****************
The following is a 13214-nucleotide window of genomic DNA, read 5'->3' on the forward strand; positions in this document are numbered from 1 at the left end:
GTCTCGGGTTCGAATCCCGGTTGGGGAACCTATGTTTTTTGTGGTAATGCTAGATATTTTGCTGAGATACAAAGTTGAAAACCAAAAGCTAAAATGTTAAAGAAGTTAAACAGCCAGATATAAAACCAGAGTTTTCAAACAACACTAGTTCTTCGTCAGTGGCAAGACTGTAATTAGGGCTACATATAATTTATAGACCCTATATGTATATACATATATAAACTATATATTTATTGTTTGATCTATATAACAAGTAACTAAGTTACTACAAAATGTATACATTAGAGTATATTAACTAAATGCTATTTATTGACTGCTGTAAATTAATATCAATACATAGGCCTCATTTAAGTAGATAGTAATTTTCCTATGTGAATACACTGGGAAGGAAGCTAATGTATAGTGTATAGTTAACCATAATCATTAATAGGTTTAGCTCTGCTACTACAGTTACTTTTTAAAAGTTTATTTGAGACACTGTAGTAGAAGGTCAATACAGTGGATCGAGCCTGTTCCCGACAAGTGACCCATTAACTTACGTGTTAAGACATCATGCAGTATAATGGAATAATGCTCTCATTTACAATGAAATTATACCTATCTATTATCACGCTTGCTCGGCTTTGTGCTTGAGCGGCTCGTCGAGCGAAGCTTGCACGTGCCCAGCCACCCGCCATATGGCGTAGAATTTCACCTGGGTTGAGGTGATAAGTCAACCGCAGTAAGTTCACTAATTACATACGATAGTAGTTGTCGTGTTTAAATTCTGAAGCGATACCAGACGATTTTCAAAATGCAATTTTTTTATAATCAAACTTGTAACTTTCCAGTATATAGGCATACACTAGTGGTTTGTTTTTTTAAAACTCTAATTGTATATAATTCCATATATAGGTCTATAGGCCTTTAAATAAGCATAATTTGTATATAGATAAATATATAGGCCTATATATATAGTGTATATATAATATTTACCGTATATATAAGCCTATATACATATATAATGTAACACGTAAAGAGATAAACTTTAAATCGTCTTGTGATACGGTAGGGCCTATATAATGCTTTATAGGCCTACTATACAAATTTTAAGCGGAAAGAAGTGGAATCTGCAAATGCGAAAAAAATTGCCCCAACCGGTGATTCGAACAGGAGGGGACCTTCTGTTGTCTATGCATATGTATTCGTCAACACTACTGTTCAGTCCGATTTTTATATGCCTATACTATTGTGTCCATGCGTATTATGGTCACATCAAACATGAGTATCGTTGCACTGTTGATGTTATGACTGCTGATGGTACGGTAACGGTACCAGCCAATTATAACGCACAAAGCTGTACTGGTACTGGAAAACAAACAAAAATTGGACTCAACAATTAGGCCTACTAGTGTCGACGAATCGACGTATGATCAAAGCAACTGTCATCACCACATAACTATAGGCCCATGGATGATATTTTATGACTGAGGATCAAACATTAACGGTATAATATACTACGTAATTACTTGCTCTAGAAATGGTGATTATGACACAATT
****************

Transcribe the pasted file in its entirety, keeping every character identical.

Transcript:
The following is a 13214-nucleotide window of genomic DNA, read 5'->3' on the forward strand; positions in this document are numbered from 1 at the left end:
GTCTCGGGTTCGAATCCCGGTTGGGGAACCTATGTTTTTTGTGGTAATGCTAGATATTTTGCTGAGATACAAAGTTGAAAACCAAAAGCTAAAATGTTAAAGAAGTTAAACAGCCAGATATAAAACCAGAGTTTTCAAACAACACTAGTTCTTCGTCAGTGGCAAGACTGTAATTAGGGCTACATATAATTTATAGACCCTATATGTATATACATATATAAACTATATATTTATTGTTTGATCTATATAACAAGTAACTAAGTTACTACAAAATGTATACATTAGAGTATATTAACTAAATGCTATTTATTGACTGCTGTAAATTAATATCAATACATAGGCCTCATTTAAGTAGATAGTAATTTTCCTATGTGAATACACTGGGAAGGAAGCTAATGTATAGTGTATAGTTAACCATAATCATTAATAGGTTTAGCTCTGCTACTACAGTTACTTTTTAAAAGTTTATTTGAGACACTGTAGTAGAAGGTCAATACAGTGGATCGAGCCTGTTCCCGACAAGTGACCCATTAACTTACGTGTTAAGACATCATGCAGTATAATGGAATAATGCTCTCATTTACAATGAAATTATACCTATCTATTATCACGCTTGCTCGGCTTTGTGCTTGAGCGGCTCGTCGAGCGAAGCTTGCACGTGCCCAGCCACCCGCCATATGGCGTAGAATTTCACCTGGGTTGAGGTGATAAGTCAACCGCAGTAAGTTCACTAATTACATACGATAGTAGTTGTCGTGTTTAAATTCTGAAGCGATACCAGACGATTTTCAAAATGCAATTTTTTTATAATCAAACTTGTAACTTTCCAGTATATAGGCATACACTAGTGGTTTGTTTTTTTAAAACTCTAATTGTATATAATTCCATATATAGGTCTATAGGCCTTTAAATAAGCATAATTTGTATATAGATAAATATATAGGCCTATATATATAGTGTATATATAATATTTACCGTATATATAAGCCTATATACATATATAATGTAACACGTAAAGAGATAAACTTTAAATCGTCTTGTGATACGGTAGGGCCTATATAATGCTTTATAGGCCTACTATACAAATTTTAAGCGGAAAGAAGTGGAATCTGCAAATGCGAAAAAAATTGCCCCAACCGGTGATTCGAACAGGAGGGGACCTTCTGTTGTCTATGCATATGTATTCGTCAACACTACTGTTCAGTCCGATTTTTATATGCCTATACTATTGTGTCCATGCGTATTATGGTCACATCAAACATGAGTATCGTTGCACTGTTGATGTTATGACTGCTGATGGTACGGTAACGGTACCAGCCAATTATAACGCACAAAGCTGTACTGGTACTGGAAAACAAACAAAAATTGGACTCAACAATTAGGCCTACTAGTGTCGACGAATCGACGTATGATCAAAGCAACTGTCATCACCACATAACTATAGGCCCATGGATGATATTTTATGACTGAGGATCAAACATTAACGGTATAATATACTACGTAATTACTTGCTCTAGAAATGGTGATTATGACACAATT